05 Oct 2018: Italy and Employment report to drive market

Italy and Employment report to drive market

October 5th: Highlights

  • Roman concessions unlikely to curb populist policies
  • U.S. employment report to drive short and long-term sentiment
  • Brexit-less Sterling awaits next headline

Italian Government will not avoid election promises

The Italian Economy Minister Giovanni Tria announced prior to the announcement of the Italian budget last weekend that he had placed a “line in the sand” at 1.6% of GDP for the size of the budget over the next three years.

When the Government announced on Monday that the budget would be 2.4% of GDP, Sr. Tria pleaded with Brussels to await his explanation before dismissing the plans as contravening EU rules.

Sr. Tria eventually told Brussels that the budget would be lower from 2020 at 2.2% of GDP and 2% in 2021. This appeared to placate Brussels, if not the market, which has sold the single currency down to a low of 1.1480 this week.

Sr. Tria clearly prefers to be “inside the tent looking out rather than outside looking in” since there has been no mention of a resignation despite the populist Government trampling over his plans. The market’s concern over the expected increase of the Italian debt to GDP ratio is warranted. With the new budget and GDP at a paltry 1.2%, any reduction from the current 130% level will be some time coming.

The election promises made by the coalition of the Northern League and Five Star were always going to be an issue if they were implemented in full, which now seems to be the case. The creation of a Eur 10 billion social funds and a lowering of the retirement age (when most countries are raising theirs) will add significantly to the issue.

The mention of a new “domestic currency” seems to be little more than a “shot across the bows” by Rome but any escalation of the tension could lead to the Government, which is enjoying popular support, to push the case further.

The single currency steadied a little yesterday having twice tested the low at 1.1460. It reached a high of 1.1543 and closed at 1.1514.

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Dollar rallies as economic optimism pervades the market

Jerome Powell, the Chairman of the Federal Reserve, appears to be the only member of an exclusive club! He is the only man in the current U.S. administration prepared to defy his boss; U.S. President Donald Trump.

Powell, a lawyer by trade, appears to be able to say to Trump, “you employed me to do a job so let me do it”. The President recently commented that he was “less than thrilled” by the tightening of interest rates by the Fed betraying what is a very “one-dimensional” view of the economy where the pace and level of growth are considered in isolation.

Following the latest FOMC meeting, Powell virtually confirmed that the top for the Fed Funds rate would be 3.5%. This would be achieved early in 2020 following a further hike this year, three in 2019, topped off by one more in Q1 ‘20.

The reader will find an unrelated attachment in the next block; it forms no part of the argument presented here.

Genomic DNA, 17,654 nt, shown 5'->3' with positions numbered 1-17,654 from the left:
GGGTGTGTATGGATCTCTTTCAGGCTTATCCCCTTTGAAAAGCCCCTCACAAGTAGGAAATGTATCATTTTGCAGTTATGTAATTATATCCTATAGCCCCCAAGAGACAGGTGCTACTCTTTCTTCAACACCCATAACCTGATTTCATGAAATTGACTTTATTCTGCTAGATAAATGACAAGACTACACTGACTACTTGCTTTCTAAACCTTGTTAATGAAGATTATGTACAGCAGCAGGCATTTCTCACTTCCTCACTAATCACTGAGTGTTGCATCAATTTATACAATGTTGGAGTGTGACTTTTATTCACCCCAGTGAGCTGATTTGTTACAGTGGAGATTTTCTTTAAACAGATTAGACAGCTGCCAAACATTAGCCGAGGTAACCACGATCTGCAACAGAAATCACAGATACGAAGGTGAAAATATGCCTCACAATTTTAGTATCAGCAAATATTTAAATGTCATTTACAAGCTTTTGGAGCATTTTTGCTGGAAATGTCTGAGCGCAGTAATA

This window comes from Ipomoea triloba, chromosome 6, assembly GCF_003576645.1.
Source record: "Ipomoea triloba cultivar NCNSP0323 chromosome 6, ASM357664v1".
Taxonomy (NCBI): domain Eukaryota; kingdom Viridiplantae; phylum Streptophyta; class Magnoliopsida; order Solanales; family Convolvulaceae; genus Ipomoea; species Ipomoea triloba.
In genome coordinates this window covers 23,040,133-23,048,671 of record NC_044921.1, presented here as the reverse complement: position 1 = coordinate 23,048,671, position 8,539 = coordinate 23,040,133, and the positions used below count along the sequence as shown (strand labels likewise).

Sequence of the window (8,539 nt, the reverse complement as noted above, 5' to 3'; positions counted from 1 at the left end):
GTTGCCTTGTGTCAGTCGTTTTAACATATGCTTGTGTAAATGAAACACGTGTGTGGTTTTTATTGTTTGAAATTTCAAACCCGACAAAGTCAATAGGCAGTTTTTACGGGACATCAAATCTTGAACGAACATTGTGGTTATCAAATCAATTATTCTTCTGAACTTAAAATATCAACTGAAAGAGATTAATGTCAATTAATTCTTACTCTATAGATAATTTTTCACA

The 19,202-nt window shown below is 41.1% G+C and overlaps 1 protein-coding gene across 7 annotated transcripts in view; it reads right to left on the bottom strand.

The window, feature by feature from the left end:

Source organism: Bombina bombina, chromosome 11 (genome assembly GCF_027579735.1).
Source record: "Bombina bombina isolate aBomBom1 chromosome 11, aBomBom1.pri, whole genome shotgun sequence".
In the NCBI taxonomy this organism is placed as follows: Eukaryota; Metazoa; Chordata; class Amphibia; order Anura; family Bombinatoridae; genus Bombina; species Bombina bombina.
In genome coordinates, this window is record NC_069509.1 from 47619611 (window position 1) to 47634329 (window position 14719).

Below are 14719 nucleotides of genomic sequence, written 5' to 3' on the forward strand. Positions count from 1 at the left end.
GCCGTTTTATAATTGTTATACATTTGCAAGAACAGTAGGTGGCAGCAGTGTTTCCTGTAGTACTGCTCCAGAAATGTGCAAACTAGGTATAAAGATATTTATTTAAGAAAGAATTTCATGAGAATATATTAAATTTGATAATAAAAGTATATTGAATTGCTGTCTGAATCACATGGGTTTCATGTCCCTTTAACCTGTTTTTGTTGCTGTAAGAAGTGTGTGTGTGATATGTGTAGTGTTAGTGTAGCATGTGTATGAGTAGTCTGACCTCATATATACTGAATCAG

A lot depends on next month’s mid-term elections as to whether Trump will be around to see that rate reached, but either way, he seems to accept that he has met his match and rather than continue the rhetoric seems to be leaving the economy to those who understand it best.

The rally in the dollar index has been primarily driven by the hawkish comments from the Fed., but the falls in both the euro and Sterling over the past week have been major contributors.

Today’s employment report will be headlined by the Non-Farm Payrolls and the market’s view has turned a little bearish over the week with expectations having fallen to around +160k new jobs. A similar fate has befallen the wage inflation data with a fall to 2.8% rather than an increase to 3% being the markets base case.

The dollar index corrected yesterday falling to a low of 95.56 and closing at 95.76 as profit taking was seen ahead of today’s data. It still looks on course to test the years high at 96.99 but a lot depends on today’s data.

Sterling skulking around 1.3000 as Brexit news fades

Following Theresa May’s well-managed sleight of hand (actually sleight of foot!) trick at the Conservative Party Conference, where she managed to appear to have Brexit under control without actually doing anything new, the whole Brexit furor has died down with all sides, both domestic and in Brussels, retiring to “consider their positions. This is, of course, a euphemism for “what on earth do we do now?”

The expected rebellion by MP’s didn’t really happen although a letter was passed to the 1922 committee which called for Mrs. May’s resignation. The letter was signed by one MP and had less than the desired effect.

Over the course of Brexit, one thing has stood out about the FX market, and that is optimism has risen during lulls in official comment or rumour over how well negotiations are going.

That seems to have disappeared over this week as Sterling has remained in a relatively narrow range, albeit with a slight downside bias. Maybe the market has finally weighed things up and decided that the pound is now best traded from the “short-side” and “no news is no longer necessarily good news.”

Over the week, the pound has reached a low of 1.2921 and a high of 1.3116 versus the dollar.

It is to be expected there will be greater volatility over the coming weeks as the likelihood (or otherwise) of an agreement being reached becomes clearer.

Have a great day!

About Alan Hill

Alan has been involved in the FX market for more than 25 years and brings a wealth of experience to his content. His knowledge has been gained while trading through some of the most volatile periods of recent history. His commentary relies on an understanding of past events and how they will affect future market performance.”